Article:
Underside of a clapper bridge - copyright NYMNPAThey are one of the earliest known bridge designs – the design is found across the world. Clapper bridges were built with long, thin slabs of stone to make a beam-type deck and with large rocks or piles of stones for piers. Some clapper bridges were wide enough to accommodate a cart, while others were designed for pedestrians or horse riders only, with carts crossing at a ford alongside the bridge. The word “clapper” could derive from an Anglo-Saxon word – cleaca – meaning “bridging the stepping stones”, but it is also suggested that the word derives from the Medieval Latin – claperius – meaning “a pile of stones”.

Clapper bridges would have once have been common in Britain but over time these bridges began to fall into disuse as more substantial methods of bridge construction were needed and, undoubtedly, many clapper bridges were destroyed to make room for newer bridges.

Clapper bridges are most commonly found on upland areas in Britain. Elsewhere the importance of these bridges is recognised and protected through designation but as yetClapper bridge near Castleton - copyright NYMNPA there are no listed clapper bridges in the North York Moors. We’re keen to make sure that all surviving bridges in the North York Moors are at least recorded; please let us know if you come across one. Graham, our Senior Archaeological Conservation Officer, found this one near Castleton while out walking. An application has been made to Historic England to help secure its survival.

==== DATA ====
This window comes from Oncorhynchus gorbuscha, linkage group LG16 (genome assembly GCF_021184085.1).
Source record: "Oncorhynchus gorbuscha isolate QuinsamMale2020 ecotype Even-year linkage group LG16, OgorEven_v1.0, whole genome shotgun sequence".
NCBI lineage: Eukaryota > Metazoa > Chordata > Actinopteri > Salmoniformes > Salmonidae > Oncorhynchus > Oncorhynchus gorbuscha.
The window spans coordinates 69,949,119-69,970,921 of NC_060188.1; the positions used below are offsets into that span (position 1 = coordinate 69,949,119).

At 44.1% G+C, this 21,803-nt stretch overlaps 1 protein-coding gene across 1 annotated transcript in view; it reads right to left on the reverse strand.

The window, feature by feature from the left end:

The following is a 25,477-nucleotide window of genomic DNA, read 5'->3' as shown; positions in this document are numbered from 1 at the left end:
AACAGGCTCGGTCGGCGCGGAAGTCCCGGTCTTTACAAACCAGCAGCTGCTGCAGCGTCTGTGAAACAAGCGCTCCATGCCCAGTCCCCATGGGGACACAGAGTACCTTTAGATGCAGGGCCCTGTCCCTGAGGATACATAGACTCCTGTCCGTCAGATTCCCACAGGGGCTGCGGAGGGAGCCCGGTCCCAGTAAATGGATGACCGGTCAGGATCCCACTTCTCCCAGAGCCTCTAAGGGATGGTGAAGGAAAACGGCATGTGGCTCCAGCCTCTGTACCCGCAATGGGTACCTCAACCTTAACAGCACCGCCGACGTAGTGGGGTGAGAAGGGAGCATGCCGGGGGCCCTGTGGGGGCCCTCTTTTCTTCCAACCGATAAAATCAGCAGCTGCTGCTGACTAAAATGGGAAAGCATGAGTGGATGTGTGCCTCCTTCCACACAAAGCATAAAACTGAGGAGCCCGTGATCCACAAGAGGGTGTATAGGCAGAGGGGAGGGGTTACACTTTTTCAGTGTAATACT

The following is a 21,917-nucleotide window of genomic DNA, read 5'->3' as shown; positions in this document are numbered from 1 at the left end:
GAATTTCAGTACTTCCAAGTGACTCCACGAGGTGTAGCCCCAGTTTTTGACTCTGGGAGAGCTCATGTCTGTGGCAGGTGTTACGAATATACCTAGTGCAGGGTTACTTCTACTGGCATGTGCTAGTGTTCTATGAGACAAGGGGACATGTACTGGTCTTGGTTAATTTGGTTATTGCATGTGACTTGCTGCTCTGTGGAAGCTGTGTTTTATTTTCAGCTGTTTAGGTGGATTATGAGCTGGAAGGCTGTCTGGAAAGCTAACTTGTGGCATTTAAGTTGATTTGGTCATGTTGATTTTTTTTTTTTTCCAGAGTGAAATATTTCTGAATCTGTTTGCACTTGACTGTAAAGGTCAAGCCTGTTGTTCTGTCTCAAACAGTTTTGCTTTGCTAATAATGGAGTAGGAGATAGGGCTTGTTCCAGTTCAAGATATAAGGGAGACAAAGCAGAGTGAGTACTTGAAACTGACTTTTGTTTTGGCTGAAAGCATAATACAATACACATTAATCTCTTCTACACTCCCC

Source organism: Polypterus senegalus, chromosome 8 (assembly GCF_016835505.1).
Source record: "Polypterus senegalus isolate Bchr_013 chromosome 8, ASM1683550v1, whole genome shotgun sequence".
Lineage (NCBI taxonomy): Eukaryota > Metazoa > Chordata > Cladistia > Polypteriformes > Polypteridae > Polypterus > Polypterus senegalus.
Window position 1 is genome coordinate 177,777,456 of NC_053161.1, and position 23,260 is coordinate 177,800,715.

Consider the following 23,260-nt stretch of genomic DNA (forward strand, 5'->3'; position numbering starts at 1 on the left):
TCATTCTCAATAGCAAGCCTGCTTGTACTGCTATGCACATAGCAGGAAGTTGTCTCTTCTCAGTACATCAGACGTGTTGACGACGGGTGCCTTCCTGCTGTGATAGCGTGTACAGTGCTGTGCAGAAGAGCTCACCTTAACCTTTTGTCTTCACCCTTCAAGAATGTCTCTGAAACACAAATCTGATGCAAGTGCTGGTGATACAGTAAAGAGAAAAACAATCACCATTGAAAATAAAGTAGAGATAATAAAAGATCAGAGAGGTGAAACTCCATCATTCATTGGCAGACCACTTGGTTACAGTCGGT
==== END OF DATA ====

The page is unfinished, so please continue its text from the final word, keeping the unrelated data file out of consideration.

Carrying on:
CLEVELAND PRACTICE

The Cleveland Practice of blast-furnace technology for iron-making relates to a move away from large stone furnace structures towards larger, less enduring iron-clad construction. The zenith of this practice was reached in the Cleveland area from the mid-1860s, when for about 10 years the region took a world lead in blast-furnace practice. By 1875, the Cleveland area was producing 32% of the national output making it the greatest single iron-making district in the world.